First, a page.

By Andy Jackson: CNJ staff writer
Curry County Sheriff Roger Hatcher believes he is ready for another phase of his law-enforcement career. He wants to be a judge.
Hatcher, whose eight-year sheriff’s career will end in December because of term limits, has announced he is running for the magistrate judge position held by Richard Hollis.
The primary is June 6. The general election is Nov. 7.
Candidates cannot sign up until March 21, but both Hatcher and Hollis have already started their campaigns with newspaper ads. Both are Republicans.
The race promises to be competitive as both men are well known in the community.
Hatcher believes he’s qualified for the job, having worked in law enforcement for 15 years. He said he deals with laws before and after judges become involved.
“We (sheriff’s office) deal with civil and criminal law,” he said.
Hollis said his court is forward thinking and respected statewide.
“I think we are ahead of the curve,” said Hollis, who said he’s helped pilot court programs that include video arraignment and a DWI probation office.
Magistrate court handles torts, contracts, property rights, felony preliminary hearings, misdemeanors, impaired-driving cases, and traffic violations, according to the New Mexico Criminal Justice Resource Directory.
If elected, Hatcher said he would like to institute night court.
“It would help people. If you don’t get off work until 5 or 6 (p.m.) and you’ve got a traffic citation and you want to see a judge after work, it won’t cost you time off from work,” Hatcher said.
The idea of night court could hit funding and administrative snags, Hatcher said, but it could also save money.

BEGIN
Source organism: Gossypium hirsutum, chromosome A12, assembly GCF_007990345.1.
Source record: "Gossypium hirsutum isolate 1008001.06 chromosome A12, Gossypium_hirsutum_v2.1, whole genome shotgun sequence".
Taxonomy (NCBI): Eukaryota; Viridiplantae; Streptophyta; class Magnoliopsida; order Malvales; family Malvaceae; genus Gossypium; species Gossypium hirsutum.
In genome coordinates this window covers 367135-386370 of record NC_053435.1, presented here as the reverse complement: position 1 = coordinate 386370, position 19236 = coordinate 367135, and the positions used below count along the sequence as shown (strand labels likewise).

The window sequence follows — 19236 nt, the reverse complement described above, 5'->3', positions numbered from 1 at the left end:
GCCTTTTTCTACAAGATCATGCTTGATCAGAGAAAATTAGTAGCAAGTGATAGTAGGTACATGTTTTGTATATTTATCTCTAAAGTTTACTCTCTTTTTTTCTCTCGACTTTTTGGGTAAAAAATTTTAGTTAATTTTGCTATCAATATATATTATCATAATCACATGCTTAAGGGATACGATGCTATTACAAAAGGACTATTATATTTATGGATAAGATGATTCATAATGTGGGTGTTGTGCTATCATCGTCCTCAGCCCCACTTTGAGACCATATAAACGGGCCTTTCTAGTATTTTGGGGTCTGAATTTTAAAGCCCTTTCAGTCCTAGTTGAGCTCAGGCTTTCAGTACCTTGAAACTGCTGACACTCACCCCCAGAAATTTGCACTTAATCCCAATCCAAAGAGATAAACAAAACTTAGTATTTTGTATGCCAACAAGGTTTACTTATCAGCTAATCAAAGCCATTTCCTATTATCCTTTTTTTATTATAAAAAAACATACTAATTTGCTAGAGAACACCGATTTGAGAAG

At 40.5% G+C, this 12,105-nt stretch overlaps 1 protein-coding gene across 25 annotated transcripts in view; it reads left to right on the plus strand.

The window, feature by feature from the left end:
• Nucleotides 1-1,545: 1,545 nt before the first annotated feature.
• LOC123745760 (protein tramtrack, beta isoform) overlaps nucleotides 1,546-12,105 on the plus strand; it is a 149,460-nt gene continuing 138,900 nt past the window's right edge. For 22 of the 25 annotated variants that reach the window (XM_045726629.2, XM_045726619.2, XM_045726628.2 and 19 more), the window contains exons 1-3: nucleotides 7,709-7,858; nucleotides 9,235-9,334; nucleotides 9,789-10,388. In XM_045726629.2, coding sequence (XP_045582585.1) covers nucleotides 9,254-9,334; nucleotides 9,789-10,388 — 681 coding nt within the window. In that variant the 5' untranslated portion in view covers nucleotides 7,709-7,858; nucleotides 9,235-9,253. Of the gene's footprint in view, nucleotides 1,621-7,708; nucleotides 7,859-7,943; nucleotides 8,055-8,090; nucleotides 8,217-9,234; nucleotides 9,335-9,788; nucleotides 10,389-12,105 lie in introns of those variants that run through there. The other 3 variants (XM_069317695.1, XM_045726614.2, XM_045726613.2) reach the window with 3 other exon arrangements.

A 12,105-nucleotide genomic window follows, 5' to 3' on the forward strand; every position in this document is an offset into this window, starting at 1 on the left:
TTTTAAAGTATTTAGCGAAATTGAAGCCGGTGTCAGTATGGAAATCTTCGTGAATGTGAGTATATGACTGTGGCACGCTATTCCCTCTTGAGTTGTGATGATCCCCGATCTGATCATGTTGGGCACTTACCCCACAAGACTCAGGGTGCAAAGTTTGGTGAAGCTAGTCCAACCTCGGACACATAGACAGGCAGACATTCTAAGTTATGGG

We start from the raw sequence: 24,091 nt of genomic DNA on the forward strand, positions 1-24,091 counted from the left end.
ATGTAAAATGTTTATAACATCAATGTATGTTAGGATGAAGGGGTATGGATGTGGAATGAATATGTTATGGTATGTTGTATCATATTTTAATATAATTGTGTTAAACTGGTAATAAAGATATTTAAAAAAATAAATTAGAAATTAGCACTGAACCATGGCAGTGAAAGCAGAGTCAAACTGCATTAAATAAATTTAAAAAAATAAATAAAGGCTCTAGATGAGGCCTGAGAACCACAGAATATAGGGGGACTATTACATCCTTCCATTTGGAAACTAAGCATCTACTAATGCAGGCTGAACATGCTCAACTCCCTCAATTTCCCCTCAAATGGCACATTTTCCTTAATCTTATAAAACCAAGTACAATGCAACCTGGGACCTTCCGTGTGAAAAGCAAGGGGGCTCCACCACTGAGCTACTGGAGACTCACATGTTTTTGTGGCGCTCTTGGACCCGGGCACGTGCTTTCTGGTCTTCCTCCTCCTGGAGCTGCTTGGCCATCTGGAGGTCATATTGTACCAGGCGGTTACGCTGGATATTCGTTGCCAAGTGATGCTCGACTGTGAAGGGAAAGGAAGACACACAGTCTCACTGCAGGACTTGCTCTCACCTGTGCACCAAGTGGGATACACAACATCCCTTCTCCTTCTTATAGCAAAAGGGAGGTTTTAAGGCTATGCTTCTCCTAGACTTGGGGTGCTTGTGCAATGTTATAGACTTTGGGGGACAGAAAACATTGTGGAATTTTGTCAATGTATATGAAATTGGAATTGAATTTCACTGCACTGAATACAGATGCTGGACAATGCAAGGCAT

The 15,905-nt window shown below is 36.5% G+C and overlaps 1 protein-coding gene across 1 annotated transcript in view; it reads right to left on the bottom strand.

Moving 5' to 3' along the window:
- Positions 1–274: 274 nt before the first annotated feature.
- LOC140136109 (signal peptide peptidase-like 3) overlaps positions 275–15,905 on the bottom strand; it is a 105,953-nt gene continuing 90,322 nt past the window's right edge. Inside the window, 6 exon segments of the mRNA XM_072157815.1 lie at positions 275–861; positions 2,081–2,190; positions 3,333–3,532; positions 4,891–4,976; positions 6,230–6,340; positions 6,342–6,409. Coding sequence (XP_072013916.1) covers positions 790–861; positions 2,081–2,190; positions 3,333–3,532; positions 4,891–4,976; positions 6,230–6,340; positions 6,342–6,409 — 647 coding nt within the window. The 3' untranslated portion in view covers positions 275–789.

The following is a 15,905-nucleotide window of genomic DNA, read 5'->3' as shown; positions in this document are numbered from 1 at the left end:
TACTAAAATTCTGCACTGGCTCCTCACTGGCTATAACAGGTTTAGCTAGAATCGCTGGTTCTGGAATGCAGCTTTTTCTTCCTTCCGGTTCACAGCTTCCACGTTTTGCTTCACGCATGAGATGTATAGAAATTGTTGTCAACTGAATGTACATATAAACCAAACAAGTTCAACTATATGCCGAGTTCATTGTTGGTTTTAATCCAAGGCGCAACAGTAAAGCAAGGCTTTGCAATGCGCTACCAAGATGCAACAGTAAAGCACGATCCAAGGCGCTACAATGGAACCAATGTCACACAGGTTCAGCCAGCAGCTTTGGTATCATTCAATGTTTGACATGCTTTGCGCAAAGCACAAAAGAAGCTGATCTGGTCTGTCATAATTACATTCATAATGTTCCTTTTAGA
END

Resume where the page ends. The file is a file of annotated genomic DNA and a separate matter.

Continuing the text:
Police who work nights but must appear in court during the day are costing taxpayers money in overtime hours, he said.
Hollis said night court is not feasible, nor is it a new idea.
Clerks will not be provided by administrative offices of the courts, Hollis said. And judges can’t wear the hat of judge, clerk and probation officer.
Hatcher said bond issues and jail over-crowding may be alleviated by adjusting sentencing and bond setting.
“Over the last four years jail costs have doubled from what they were prior to that. Some say that’s good, but who’s being put into jail and why? There’s a whole lot of things that have to be considered,” Hatcher said.
Hollis said the county is expanding and with that comes crime; he thinks a new jail facility may be needed if the community keeps growing.
“I don’t see a problem with the bond system. The bond system is not responsible for jail overcrowding. Overcrowding is a reflection of a growing community,” Hollis said.
Hollis said most of the people he puts in jail are there because they violated their probation.